An Investigation of Clustering as a Tool in Quantitative Structure-Activity Relationships (QSARS)
Authors: Nouwen, J; Hansen, B
SAR and QSAR in Environmental Research 4:1-10.
HERO ID: 4240998
Abstract By means of clustering, one is able to manage large databases easily. Clustering according . . .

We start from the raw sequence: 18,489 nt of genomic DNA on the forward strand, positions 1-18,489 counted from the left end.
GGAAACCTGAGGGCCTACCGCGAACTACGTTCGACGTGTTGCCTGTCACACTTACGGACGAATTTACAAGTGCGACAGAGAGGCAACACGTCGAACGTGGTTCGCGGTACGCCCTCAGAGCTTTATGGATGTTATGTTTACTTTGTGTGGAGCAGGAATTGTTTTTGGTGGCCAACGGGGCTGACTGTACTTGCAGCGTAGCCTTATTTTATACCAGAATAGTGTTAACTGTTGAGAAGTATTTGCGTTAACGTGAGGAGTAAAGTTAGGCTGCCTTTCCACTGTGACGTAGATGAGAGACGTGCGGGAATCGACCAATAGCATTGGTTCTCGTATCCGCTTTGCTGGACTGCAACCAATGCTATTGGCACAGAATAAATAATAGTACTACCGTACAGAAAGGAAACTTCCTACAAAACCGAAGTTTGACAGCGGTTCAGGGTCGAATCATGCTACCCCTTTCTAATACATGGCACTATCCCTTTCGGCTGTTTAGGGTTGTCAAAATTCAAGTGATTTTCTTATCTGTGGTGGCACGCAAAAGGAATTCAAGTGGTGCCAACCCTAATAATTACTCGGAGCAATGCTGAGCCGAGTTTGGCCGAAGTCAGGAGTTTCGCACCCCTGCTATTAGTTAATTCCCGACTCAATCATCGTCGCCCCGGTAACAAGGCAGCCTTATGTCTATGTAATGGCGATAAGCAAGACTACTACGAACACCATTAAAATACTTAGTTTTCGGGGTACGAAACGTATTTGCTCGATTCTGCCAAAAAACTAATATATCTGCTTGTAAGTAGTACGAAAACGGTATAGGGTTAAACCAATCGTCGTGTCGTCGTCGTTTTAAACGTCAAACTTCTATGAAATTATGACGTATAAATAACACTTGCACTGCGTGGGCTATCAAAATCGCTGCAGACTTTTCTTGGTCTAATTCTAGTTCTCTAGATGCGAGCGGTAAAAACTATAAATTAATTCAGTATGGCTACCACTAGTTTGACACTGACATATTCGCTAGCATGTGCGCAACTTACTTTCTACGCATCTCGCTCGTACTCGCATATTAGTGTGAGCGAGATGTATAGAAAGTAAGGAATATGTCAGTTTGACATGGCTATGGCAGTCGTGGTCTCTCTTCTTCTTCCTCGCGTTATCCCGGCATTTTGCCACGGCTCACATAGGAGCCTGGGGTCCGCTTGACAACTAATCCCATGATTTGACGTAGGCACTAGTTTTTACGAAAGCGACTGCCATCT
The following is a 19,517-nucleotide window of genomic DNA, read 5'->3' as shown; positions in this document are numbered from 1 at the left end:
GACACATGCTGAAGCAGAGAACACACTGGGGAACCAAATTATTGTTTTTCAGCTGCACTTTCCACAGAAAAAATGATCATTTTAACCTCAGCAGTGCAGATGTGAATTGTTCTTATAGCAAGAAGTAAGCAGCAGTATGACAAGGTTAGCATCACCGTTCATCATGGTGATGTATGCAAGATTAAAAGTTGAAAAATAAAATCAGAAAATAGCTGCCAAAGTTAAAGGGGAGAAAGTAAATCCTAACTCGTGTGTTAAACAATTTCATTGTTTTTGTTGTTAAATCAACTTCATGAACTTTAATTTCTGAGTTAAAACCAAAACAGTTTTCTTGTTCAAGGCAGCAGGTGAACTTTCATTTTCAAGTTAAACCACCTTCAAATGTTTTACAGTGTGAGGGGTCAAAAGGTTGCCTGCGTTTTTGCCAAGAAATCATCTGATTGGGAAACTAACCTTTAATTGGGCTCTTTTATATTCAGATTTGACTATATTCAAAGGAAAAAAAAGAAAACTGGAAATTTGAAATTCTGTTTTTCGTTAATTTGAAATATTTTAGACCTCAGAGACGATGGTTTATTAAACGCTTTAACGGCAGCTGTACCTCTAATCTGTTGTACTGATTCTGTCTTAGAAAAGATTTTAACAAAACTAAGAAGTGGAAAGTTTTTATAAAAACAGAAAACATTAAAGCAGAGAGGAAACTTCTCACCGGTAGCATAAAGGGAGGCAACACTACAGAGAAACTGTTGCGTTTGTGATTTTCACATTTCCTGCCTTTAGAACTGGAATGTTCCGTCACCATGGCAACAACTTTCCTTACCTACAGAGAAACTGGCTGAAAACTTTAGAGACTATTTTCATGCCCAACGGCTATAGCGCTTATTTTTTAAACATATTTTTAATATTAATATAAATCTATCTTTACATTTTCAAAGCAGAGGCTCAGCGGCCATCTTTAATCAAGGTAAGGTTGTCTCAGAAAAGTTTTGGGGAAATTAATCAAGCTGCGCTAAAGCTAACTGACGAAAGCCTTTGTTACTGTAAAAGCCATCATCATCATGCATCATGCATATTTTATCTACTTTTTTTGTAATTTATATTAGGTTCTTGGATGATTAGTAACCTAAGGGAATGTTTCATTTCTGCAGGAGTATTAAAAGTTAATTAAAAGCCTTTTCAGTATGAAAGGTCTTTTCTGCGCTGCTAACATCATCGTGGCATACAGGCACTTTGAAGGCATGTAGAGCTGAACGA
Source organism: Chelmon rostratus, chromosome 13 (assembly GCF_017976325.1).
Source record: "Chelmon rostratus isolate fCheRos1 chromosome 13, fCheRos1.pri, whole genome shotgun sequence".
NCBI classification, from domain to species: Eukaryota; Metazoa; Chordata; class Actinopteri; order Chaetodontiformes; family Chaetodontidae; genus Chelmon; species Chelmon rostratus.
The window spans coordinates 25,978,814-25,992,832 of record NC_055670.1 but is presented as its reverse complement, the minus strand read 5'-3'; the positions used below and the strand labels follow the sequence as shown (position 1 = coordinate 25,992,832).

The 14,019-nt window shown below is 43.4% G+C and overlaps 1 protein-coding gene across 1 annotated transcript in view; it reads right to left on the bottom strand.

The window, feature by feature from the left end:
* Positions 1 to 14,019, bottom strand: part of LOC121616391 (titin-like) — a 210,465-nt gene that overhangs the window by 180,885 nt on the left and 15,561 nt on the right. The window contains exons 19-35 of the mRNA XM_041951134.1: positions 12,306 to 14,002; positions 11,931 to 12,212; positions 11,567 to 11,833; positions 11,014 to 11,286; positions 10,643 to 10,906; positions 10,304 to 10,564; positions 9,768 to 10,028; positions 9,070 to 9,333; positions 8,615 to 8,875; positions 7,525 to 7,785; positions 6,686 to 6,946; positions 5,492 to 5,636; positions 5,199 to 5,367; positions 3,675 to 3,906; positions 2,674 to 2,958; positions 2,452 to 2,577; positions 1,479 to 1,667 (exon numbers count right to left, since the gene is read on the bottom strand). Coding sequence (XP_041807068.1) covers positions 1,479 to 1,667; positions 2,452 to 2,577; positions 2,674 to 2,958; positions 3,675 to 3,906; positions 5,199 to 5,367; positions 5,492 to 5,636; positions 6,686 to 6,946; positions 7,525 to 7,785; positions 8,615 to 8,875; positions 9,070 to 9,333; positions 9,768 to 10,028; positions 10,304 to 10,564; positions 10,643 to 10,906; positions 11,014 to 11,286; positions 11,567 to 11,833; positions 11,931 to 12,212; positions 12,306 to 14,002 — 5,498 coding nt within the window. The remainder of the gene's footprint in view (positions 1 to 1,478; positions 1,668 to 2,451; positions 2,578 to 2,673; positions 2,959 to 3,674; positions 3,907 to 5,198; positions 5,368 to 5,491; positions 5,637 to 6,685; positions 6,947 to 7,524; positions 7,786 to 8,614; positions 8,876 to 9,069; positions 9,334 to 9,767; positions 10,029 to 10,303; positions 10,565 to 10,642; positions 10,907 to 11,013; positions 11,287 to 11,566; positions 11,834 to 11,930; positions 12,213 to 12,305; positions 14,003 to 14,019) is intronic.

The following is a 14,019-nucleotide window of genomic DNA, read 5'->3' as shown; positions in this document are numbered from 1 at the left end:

Abstract By means of clustering, one is able to manage large databases easily. Clustering according to structure similarity distinguished the several chemical classes that were present in our training set. All the clusters showed correlation of log WS with log K ( OW ) and melting point, except EINECS-cluster 1. This cluster contains only chemicals with melting points below room temperature, resulting in a log WS-log K( OW ), relationship. The observed weak correlation for this cluster is probably due to the insufficient number of available screens. Such a limited amount of screens allows relatively very different chemicals to share the same cluster. Using statistical criteria, our approach resulted in three QSARs with reasonably good predictive capabilities, originating from clusters 1639, 3472, and 5830. The models resulting from the smaller clusters 6873, 8154, and 16424 are characterised by high correlation coefficients which describe the cluster itself very well but, due to our stringent bootstrap criterion, they are close to randomness. Clusters 6815 and 18083 showed rather low correlations. The models originating from clusters 1639, 3472, and 5830 proved their usefulness by external validation. The log WS-values calculated with our QSARs agreed within 1 log-unit to these reported in the literature.